People (and some contractors) don't realize that tub today are made to conserve water, therefore they are smaller on the inside. Go look at the tubs at the home improvement centers and compare them to your old one. If you like to take baths, this is important. Do you want to settle for a tub you barley fit into? I have purchased new tubs that are bigger on the inside that the generic tubs on the market but they are very expensive. In this case reglazing the tub is a viable option to the customer.

3. Characture.
In older houses, modern fixtures actually clash with the characture of the house. In these bathroom remodles the tubs are usually kept because they are so big and bold, especially if it is a clawfoot tub. You can replace the tile, pedestal sink and toilet but if you change the tub it somehow does not look right.

OK, OK. But does the reglazing really work? My customer is going to spend thousands of dollars in material and labor to take this project on and hope this process works?

It all has to do with the materials I use and more importantly the preperation to make the coating bond. I have been reglazing tubs for 14 years, started with a company that serviced property management companies where quanity was more important than quality. My superior knew why my tubs did not fail as much as the other technitians, I was taking to long to do a job.

But this gave me a good reputation among the owners of the buildings as they requested that "Bill comes out to do the work".

My secret was in the way I prepared the surface of the tub, not taking the shortcuts that unfortunatly most reglazers do. I also experminted with various coatings around the country to find the best product to use in peoples homes.

These are the steps to insure a good bond with your coating.

1. Cleaning the tub with a industrial cleaner.
Older tubs are normally worn and porus. This is why they are so hard to clean. An industrial cleaner acts like a degreaser and disolves soap, oils and dirt. As I rinse the cleaner off I wet sand the surface of the tub to remove paint spots and calcium stains.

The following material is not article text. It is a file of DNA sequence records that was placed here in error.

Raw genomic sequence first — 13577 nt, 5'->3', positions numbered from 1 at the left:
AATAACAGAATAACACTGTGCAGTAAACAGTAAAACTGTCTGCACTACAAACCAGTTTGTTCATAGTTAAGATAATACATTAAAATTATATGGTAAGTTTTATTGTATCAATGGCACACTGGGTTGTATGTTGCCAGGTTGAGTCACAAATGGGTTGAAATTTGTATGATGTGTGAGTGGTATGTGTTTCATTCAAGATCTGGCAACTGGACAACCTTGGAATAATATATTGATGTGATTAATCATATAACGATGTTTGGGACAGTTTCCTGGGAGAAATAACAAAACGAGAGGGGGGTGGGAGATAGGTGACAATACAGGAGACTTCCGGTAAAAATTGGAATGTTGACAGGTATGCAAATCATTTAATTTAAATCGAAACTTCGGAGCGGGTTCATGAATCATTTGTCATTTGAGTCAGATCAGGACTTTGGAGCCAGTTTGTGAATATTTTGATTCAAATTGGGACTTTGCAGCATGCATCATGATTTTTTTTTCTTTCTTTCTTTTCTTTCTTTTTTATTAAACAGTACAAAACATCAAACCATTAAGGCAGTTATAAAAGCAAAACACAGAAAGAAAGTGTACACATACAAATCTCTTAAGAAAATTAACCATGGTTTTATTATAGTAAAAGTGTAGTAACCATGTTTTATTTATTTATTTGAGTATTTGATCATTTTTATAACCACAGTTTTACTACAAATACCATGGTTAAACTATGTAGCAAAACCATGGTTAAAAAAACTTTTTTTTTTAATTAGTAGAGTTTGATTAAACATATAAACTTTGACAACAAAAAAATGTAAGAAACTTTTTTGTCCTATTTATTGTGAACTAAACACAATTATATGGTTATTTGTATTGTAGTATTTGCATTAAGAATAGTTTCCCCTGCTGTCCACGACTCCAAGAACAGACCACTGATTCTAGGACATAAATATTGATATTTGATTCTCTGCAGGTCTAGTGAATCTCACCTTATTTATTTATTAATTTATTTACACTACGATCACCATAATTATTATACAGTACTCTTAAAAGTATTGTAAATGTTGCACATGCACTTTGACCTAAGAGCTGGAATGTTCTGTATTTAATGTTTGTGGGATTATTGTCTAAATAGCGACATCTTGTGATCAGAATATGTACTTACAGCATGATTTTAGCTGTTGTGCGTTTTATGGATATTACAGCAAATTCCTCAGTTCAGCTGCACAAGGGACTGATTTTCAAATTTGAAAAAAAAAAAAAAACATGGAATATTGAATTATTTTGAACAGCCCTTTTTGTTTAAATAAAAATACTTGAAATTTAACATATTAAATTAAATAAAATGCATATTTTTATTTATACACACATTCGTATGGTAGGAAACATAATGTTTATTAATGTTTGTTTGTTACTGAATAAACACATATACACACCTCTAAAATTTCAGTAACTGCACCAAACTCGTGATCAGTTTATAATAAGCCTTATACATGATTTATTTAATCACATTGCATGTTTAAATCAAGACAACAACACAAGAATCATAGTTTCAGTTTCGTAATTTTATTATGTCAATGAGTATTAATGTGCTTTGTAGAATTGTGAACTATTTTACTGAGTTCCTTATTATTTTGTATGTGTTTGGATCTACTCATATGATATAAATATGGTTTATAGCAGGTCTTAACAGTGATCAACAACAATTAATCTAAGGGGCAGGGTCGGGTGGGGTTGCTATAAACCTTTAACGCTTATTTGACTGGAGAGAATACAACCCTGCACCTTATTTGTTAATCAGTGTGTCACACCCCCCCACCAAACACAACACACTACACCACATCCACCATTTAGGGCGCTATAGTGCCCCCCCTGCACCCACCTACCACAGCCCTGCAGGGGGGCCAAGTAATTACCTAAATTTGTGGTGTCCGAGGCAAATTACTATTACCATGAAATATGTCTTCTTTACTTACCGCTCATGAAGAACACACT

2. Acid washing the tub.
Porcelain is like glass. It is too glossy for any product to bond to it. Hydrofloric Acid will lightly "ETCH" the surface of the tub.

Most companies skip this step for 2 reasons:

a. Saves time

b. Acid washing the tub has to be done very neatly as it will etch anything it comes in contact with. This is very important on a remodle, since the tub is reglazed last.

3. Repairing the surface.
The coatings used to reglaze bathtubs are not designed to fill in imperfections, rather to lay on a perfectly smooth, clean surface. A body filler (Bondo) is spread on the bottom and along the top ledges of the tub to fill in the porus areas. Once it dries the whole tub is sanded to smooth out the body filler and sand chalky areas of the tub from the acid washing.

Most companies skip this step because it is time consuming and if not done neatly can make a huge mess. Also if you do not etch porcelain, body fillers will not bond to them.

4. Adhesion promoter.
Not all tubs need a adhesion promoter. The newer tubs that are fired with China Porcelain (like a toilet) barley etch. Adhesion promoters help in these situations. I use a product that is sprayed in 2 coats.

Most companies use a tack rag with a adhesion promoter and just wipe it on the tub.

5. Primer.
It is very important that a "EPOXY" primer is used to bond to the tub. Nothing I have found performs better that epoxy.

Most companies do not primer to save time and money.

Once all these steps are taken, a good quality topcoat is all you need to make the tub look like a new one. Since most companies are trying to finish the job in 1 day they use accelarators in their topcoats to make them dry in as little as 4 hours.